OK, so you’ve found a great video clip and you’ve identified the springboard moment. Now might be a good time to look at the note on copyright in the footer of this page. When you’re ready to go, there are a few technical points to bear in mind. No one will become immersed in the drama if the viewing experience is poor. So make every effort to ensure that the video will be projected with adequate size, brightness and quality (can the room be darkened, for example?). However, although it seems counter-intuitive, the sound quality is even more important. It’s an old adage in the video industry that whereas an image of indifferent quality might be usable if the sound is good, it is never the case that a video with poor sound is usable. The eye is much more forgiving than the ear. So make sure you’ve tested the audio output of your projection system before you start the DRAW session.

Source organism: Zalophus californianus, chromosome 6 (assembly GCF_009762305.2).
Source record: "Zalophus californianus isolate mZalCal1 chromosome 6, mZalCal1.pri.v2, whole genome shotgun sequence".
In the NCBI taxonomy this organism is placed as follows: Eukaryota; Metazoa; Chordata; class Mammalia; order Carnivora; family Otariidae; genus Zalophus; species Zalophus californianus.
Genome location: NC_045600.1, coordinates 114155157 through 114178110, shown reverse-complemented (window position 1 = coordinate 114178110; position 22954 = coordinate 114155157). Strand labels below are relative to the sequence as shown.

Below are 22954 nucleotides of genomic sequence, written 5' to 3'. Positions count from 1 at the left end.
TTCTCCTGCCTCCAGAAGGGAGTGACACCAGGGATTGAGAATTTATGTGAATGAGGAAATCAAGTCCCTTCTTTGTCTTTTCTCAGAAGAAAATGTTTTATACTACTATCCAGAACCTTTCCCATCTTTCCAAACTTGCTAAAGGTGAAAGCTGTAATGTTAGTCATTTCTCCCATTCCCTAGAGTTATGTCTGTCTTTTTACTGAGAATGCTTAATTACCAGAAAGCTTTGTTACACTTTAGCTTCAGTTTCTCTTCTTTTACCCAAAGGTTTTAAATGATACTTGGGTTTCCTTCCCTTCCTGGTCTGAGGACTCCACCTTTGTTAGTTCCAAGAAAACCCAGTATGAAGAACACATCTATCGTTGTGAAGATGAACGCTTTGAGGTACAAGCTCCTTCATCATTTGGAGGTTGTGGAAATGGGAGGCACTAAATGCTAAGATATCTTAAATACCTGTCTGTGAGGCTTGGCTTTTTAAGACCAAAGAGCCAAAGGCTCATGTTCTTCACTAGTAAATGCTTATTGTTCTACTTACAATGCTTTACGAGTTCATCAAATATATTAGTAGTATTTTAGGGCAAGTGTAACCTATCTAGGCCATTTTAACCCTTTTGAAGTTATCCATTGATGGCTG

Now, when you’re ready to start the DRAW session, don’t just launch straight into viewing the video clip. Remember this is a short excerpt of the drama; you should do a bit of scene setting for the audience. Just a few sentences to explain what’s happening will make all the difference. Oh, and you have chosen your role-playing trainee doctor before you press the start button, haven’t you? And they’re sitting out front, opposite the ‘actor’, ready to start the role-play as soon as the pause button is pressed, aren’t they? It’s important that there is a smooth transition from video to role-play at the springboard moment.